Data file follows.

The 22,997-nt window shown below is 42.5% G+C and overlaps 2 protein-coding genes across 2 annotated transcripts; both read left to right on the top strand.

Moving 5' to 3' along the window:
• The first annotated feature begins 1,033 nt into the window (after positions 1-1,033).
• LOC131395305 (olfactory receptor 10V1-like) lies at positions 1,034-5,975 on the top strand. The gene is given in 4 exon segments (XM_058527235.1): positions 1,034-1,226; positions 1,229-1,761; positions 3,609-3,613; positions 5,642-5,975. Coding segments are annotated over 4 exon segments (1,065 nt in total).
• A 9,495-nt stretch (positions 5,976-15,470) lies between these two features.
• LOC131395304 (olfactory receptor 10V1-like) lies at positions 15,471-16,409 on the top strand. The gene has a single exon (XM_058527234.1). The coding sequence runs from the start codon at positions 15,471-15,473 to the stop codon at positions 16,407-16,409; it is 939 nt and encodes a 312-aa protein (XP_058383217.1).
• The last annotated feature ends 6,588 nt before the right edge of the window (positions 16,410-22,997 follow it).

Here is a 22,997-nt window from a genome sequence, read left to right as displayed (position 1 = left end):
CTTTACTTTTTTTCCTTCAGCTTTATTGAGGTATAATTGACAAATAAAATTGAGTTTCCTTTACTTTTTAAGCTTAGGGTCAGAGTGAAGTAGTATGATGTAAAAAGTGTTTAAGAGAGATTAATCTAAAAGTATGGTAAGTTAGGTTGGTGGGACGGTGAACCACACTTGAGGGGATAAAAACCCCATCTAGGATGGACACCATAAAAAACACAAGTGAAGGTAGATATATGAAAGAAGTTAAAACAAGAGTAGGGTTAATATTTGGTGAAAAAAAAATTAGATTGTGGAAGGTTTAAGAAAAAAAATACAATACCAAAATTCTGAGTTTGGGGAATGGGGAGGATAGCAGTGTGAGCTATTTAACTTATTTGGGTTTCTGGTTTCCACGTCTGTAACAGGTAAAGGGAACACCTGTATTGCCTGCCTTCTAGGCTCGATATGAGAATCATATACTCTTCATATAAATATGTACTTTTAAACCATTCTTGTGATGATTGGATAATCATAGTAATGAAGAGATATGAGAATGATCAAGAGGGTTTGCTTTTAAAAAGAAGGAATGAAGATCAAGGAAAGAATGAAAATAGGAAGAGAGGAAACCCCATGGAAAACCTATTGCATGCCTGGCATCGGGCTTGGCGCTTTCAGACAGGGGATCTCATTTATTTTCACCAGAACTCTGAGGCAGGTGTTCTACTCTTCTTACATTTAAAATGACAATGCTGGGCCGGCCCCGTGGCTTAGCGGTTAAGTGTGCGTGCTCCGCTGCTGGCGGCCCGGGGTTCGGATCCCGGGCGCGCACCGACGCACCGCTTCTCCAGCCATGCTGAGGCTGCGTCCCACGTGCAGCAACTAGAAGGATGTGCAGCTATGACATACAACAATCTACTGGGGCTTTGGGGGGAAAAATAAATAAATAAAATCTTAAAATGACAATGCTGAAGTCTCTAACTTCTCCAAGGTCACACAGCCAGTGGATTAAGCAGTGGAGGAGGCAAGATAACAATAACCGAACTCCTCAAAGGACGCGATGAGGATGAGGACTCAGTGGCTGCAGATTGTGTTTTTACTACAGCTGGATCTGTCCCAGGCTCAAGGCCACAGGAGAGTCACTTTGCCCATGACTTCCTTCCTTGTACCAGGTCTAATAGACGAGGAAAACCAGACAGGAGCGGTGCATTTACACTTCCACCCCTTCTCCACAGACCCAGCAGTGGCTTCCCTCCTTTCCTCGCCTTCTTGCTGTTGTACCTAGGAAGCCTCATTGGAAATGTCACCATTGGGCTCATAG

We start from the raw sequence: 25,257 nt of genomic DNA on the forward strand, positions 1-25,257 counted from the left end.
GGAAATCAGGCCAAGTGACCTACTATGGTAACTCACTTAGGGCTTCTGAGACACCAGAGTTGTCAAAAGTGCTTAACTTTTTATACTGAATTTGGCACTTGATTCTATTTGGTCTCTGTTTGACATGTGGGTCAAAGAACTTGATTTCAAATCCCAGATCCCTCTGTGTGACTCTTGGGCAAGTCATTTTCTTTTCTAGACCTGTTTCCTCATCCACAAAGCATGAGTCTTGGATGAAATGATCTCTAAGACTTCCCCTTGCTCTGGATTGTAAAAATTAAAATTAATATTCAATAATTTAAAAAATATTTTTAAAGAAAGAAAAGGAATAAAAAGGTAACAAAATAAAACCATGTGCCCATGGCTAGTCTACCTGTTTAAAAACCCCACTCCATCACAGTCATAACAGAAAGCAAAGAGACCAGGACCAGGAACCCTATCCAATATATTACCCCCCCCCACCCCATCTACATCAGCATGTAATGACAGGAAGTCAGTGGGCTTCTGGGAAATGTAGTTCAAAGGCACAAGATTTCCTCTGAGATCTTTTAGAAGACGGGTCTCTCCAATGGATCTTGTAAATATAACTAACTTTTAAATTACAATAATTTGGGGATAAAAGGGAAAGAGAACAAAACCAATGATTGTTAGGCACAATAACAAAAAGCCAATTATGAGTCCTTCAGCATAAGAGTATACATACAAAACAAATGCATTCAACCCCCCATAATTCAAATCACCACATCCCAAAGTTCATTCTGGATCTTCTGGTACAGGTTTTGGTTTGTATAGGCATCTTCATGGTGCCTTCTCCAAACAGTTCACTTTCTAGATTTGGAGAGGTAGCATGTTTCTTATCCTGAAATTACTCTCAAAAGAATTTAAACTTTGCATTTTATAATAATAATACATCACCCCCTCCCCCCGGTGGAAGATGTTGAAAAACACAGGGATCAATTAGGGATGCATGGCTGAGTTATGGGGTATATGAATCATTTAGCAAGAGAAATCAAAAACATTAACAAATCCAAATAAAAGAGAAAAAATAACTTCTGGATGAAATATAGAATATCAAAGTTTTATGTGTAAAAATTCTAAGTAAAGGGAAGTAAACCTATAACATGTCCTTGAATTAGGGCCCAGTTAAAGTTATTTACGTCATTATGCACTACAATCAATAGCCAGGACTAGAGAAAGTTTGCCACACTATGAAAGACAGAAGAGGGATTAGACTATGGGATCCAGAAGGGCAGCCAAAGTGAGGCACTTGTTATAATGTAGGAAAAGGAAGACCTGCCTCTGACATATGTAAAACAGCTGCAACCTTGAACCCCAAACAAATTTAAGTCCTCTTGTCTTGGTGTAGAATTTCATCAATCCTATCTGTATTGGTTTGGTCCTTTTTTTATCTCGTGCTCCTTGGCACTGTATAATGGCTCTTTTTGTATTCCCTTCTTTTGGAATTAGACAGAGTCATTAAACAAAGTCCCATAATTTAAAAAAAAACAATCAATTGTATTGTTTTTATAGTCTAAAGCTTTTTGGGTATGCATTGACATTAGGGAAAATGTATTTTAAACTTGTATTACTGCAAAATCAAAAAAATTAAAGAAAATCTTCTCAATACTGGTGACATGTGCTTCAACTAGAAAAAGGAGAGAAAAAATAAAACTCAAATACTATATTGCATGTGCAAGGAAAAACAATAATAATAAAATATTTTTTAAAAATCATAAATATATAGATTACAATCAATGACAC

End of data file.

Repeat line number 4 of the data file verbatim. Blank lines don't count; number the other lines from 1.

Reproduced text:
• LOC131395305 (olfactory receptor 10V1-like) lies at positions 1,034-5,975 on the top strand. The gene is given in 4 exon segments (XM_058527235.1): positions 1,034-1,226; positions 1,229-1,761; positions 3,609-3,613; positions 5,642-5,975. Coding segments are annotated over 4 exon segments (1,065 nt in total).